Tahira Gill is fighting for her life in Jinnah Hospital’s intensive care unit. The 55-year-old woman was a nurse in the General Hospital, before she got injured in the Gulshan-e-Iqbal Park bombing on March 27. Her husband passed away some years ago, and her only son, Zeeshan Gill (23), is being trained as a male nurse. He was not allowed a holiday on Easter to be with his mother. She called her friend Ester Saleem (50) and her family to go on an outing with her after the church service. They were at the park when a suicide bomb explosion killed more than 72 people and injured hundreds of others.
Most Pakistani Christians live in Punjab, and their highest concentration is in Lahore.
“We were eleven people in all. We had arrived at the park only 10 minutes before the blast,” said Ester, who is being treated for a fractured arm at the General Hospital. “It was so crowded that we decided to go back. But a deluge of people was pouring in, and going back became almost impossible.”
With a broken leg, I dragged myself to a rickshaw, carrying my younger brother
It was the deadliest terrorist attack in the history of Punjab, and the deadliest in Pakistan since the 2014 massacre of 134 schoolchildren at a military-run school in Peshawar.
“The explosion was so powerful that it threw my brother Sharoon and I, and some of our friends, at least five feet away from where we were standing,” said Irfan Patras, who is being treated in the General Hospital for a fractured leg. Seventeen-year-old Irfan is a student of Ghauri Wisdom High School, in the mostly-Christian Youhannabad locality of Lahore. “Within no time, police vans and ambulances arrived at the scene and began taking the injured to Jinnah Hospital. But no one was paying attention to Sharoon, who was badly hurt. I attended to him for a while, and then dragged myself to a rickshaw, carrying him with a broken leg. I put Sharoon inside the vehicle, and also saw an old injured woman who had been burnt, and a child. We rushed to Jinnah Hospital.”
Irfan and his friends had been up all night on the eve of Easter, and went to the Sunrise Service at 4am. Then, they slept until the afternoon. “My friends Irfan, Adnan and Wasif called me in the evening to join them on a trip to Fortress Stadium. When Sharoon heard that, he insisted on going with us.” They set out to go to Fortress Stadium, but their rickshaw driver told them he didn’t know where it was, and asked if he could take them to Gulshan-e-Iqbal Park instead. They agreed.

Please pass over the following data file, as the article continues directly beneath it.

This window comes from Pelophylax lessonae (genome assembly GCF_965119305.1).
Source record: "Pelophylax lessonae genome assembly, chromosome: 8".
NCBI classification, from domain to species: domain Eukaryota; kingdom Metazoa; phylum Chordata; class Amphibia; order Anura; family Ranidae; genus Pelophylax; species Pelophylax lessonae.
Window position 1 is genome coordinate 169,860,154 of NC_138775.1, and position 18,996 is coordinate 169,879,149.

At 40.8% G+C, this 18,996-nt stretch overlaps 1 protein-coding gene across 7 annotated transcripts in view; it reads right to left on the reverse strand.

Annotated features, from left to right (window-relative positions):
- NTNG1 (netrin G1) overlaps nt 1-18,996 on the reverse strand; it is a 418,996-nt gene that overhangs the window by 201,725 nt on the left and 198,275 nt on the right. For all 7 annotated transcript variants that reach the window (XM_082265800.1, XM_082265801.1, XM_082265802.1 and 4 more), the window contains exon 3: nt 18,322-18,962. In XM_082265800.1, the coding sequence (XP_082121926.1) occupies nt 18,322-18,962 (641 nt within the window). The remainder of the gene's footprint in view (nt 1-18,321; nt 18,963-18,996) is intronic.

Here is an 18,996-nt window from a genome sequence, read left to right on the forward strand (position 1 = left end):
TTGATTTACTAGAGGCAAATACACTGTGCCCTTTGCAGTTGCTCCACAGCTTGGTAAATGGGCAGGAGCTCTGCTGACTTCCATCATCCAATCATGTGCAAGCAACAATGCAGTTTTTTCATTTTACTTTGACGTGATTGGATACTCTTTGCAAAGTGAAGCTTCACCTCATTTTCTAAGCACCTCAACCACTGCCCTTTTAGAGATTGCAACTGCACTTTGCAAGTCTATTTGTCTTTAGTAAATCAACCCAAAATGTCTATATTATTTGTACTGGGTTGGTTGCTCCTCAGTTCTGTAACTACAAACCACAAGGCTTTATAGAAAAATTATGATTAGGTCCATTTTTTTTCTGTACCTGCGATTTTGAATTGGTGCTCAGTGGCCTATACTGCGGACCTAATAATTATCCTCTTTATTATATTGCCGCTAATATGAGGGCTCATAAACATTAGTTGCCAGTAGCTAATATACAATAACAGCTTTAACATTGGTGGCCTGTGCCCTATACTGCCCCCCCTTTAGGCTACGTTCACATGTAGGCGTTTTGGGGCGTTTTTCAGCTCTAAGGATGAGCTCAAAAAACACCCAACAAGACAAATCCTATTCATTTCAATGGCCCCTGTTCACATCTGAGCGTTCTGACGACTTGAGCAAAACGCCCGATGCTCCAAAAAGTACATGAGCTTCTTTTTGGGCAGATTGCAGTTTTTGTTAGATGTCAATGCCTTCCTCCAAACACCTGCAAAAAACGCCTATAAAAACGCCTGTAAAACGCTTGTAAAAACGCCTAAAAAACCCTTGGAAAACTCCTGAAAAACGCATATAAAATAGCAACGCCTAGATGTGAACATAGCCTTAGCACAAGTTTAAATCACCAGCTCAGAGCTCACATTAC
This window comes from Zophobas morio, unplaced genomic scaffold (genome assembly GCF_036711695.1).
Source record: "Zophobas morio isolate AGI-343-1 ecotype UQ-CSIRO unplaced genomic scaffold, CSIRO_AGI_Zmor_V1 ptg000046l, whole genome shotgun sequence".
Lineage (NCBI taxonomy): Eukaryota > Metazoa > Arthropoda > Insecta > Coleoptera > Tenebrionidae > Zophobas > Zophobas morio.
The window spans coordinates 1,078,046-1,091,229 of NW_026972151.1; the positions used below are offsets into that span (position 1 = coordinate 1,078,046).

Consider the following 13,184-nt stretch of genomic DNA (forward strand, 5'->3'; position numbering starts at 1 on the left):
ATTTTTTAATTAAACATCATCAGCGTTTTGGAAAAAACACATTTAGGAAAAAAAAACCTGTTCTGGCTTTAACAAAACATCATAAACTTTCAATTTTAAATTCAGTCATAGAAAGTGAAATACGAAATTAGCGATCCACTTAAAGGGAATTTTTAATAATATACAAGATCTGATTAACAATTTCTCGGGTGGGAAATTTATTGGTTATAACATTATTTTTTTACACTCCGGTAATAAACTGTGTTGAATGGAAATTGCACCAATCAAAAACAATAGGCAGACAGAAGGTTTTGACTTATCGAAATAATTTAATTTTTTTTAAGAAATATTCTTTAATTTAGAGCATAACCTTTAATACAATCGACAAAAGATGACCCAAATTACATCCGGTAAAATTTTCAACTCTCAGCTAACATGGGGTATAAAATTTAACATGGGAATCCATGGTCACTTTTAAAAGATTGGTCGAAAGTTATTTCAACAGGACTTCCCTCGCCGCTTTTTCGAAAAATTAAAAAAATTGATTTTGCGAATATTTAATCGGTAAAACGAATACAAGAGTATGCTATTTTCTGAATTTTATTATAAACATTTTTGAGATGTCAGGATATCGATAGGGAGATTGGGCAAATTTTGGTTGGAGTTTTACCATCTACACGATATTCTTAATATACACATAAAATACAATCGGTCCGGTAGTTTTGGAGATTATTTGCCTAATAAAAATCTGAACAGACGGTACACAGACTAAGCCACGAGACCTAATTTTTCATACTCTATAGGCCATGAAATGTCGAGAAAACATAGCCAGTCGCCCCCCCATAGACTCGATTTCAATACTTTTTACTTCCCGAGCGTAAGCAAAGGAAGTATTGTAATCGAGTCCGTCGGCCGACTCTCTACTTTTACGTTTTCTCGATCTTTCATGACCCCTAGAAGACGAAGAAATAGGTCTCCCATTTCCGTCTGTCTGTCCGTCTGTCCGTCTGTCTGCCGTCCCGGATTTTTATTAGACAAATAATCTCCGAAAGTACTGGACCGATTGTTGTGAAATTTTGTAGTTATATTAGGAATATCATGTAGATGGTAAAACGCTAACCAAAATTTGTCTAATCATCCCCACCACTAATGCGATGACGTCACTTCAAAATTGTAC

Sharoon succumbed to his injuries and died that evening. He was buried the next day. When I spoke to Irfan, he was unaware of that. His family did not want him to go through the trauma so soon. They couldn’t keep the secret from him for too long.
A splinter group of the Taliban, which calls itself Jamaatul Ahrar, claimed responsibility for the attack. They said they had targeted Christians celebrating Easter. But only 23 of those who died were Christians. The rest of them were Muslims.
Only 23 of those who died were Christians
Across Irfan’s bed in the General Hospital, three members of a Muslim family had also been hospitalized. They had come from Sahiwal to celebrate their holidays after the children’s exams. They had not particularly paid attention to the fact that it was Easter Sunday. They rented an entire bus for the 35 members of the extended family, and set out for the popular recreation destination in Lahore. “Moments after we entered the park, there was an explosion,” 26-year-old Sidra Aslam told me. She teaches at a school in Sahiwal. “It took us a while to be able to get inside, because it was crowded. I was about 50 feet from the site of the explosion. There was blood and smoke everywhere. That is all I can remember.”